Hackney People: Alex Noble
The designer talks making costumes for the stars and balancing his love for fashion, music and charity work
"I WAS always ambitious,” says Alex Noble, "and I always knew I wanted to do big things. It’s just the process of figuring out how that’s been difficult.”
His job title attests to this. He is an artist, stylist and fashion designer. From his Hackney home and workspace, he has created costumes for A-listers. His most recent creations, however, have been more democratic: t-shirts made from offcuts from fashion houses, sold at the Hackney Shop, run by the Council and Hackney Walk fashion hub. Forty per cent of the proceeds support a centre in Bangladesh for the children of garment workers.
“Even as a kid I was interested in fashion and costume. It came from watching ‘Clash of the Titans’ and other sci-fi mythological films. Plus, I grew up with my mum’s collection of Grace Jones records, so I always aspired to work in music,” he says.
After studying womenswear at London College of Fashion he found a job at Selfridges, where he began creating window displays. Alex recalls: “It was an amazing experience. I learnt so much about business, from scheduling to ordering and more.”
After two years he set up shop on his own, juggling the roles of stylist, designer and putting on exhibitions. If that sounds like a busy life, it’s because it was. “But when you are trying to get your name out, you really have to put the effort in,” he explains.
Plus, it worked. Stylists began to take note of his work, and he found himself making costumes for increasingly high profile musicians. In 2010, while Alex was curating the exhibitions and shows at Dalston Superstore, Lady Gaga posed for cameras at the Brit Awards, holding a trio of awards and wearing a lace body suit that Alex had made.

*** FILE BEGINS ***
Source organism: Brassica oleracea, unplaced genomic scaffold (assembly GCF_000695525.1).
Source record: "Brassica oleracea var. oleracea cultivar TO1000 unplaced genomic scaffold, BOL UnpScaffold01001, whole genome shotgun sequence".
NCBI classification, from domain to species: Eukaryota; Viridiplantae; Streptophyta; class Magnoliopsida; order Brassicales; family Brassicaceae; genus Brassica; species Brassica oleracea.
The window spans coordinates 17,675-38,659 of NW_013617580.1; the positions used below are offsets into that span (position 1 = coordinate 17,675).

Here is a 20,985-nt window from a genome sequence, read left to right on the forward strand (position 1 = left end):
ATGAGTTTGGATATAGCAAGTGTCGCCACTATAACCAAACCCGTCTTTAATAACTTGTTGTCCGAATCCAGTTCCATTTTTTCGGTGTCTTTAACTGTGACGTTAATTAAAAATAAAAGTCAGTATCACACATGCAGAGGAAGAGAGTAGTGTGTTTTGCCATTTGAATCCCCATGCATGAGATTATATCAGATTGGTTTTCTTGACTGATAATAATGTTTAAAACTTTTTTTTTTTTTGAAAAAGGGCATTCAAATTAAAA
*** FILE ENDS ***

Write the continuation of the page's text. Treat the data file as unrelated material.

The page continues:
He worked for Vogue and Dazed and Confused as well as brands like Thierry Mugler and Diesel. He showed at London Fashion Week for three consecutive seasons, and even found time to put together a solo exhibition of his own art work at the londonnewcastle gallery.
Ever ambitious, however, Alex began to feel restless. He recalls: “I felt I had been run into the ground by the fashion world. It can be such a bubble. I was putting everything into it, and trying to find time to sleep and eat as well, and still being perpetually skint. “The balance wasn’t right. I wanted to educate myself and be part of something more meaningful.”
So, at the age of 32, he decided to put this aspect of his work to better use. In 2014, his new not-for-profit initiative EMG (or ‘Everything Must Go’) launched its first ‘salvage tees’, t-shirts made of repurposed fabrics by 15 of London’s most interesting designers. Each was a one-off, composed of off-cut fabrics from fashion houses including Zandra Rhodes and Giles Deacon.
They were sold to raise funds for charities. That summer they raised £3,694 to support the children of poor garment workers in Bangladesh. “I spent three weeks in the slums in Bangladesh. It was life changing,” says Alex.
He has also been staging a return to music, working with singer Laura Mvula, for example. “It’s been a really joyful return to costume,” explains Alex. Adding: “I love EMG and making the t-shirts. But I need to exercise my avant garde madness as well otherwise the balance is all wrong.”
Back to the juggling act once more, then.